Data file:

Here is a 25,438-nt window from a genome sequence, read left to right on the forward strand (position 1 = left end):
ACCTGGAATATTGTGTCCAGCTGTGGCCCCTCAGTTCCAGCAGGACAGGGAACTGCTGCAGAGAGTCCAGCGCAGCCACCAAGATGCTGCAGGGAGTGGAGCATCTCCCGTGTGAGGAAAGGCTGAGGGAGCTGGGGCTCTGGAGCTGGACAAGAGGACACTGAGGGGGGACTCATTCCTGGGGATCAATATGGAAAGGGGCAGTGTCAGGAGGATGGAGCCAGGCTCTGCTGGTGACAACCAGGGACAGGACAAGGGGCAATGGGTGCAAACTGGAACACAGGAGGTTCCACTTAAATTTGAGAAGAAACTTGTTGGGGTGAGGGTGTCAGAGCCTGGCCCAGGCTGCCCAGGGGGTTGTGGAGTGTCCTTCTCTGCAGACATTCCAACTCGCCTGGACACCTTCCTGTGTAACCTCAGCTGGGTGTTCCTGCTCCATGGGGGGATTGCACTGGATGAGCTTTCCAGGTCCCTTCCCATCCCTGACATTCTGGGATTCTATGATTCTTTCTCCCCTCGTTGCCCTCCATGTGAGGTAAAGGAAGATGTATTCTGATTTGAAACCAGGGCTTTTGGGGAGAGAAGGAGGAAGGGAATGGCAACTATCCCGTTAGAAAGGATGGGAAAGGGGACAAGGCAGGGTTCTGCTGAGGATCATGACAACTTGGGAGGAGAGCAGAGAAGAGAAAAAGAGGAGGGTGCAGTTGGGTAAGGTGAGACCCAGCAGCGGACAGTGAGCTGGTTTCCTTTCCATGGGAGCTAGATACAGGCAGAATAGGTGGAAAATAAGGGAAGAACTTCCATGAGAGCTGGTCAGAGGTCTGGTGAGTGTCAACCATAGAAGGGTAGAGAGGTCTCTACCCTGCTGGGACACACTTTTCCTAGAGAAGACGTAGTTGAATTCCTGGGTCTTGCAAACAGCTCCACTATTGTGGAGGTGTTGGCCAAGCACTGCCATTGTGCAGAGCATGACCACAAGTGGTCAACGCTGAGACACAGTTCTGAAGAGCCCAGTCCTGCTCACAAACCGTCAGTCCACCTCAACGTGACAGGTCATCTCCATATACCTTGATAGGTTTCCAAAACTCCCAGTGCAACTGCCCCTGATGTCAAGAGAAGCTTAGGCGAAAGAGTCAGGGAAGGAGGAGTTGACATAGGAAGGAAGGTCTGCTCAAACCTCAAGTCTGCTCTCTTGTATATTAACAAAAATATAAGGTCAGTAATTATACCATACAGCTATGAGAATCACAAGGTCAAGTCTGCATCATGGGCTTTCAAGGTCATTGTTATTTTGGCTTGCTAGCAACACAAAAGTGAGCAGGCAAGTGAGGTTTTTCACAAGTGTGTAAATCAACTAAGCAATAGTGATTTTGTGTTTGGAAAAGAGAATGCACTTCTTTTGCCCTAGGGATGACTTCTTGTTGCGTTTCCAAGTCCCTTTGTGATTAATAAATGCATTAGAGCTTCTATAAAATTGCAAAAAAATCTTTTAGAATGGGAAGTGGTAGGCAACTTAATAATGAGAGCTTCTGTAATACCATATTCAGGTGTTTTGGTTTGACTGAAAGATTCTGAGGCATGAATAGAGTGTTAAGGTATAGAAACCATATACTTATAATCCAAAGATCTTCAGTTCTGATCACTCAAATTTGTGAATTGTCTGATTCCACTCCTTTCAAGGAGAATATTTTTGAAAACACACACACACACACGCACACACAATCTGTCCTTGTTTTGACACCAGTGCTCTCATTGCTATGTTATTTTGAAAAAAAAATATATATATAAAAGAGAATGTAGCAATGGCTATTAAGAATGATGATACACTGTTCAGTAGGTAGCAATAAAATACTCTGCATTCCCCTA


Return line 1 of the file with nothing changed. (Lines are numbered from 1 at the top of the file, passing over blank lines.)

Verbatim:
Here is a 25,438-nt window from a genome sequence, read left to right on the forward strand (position 1 = left end):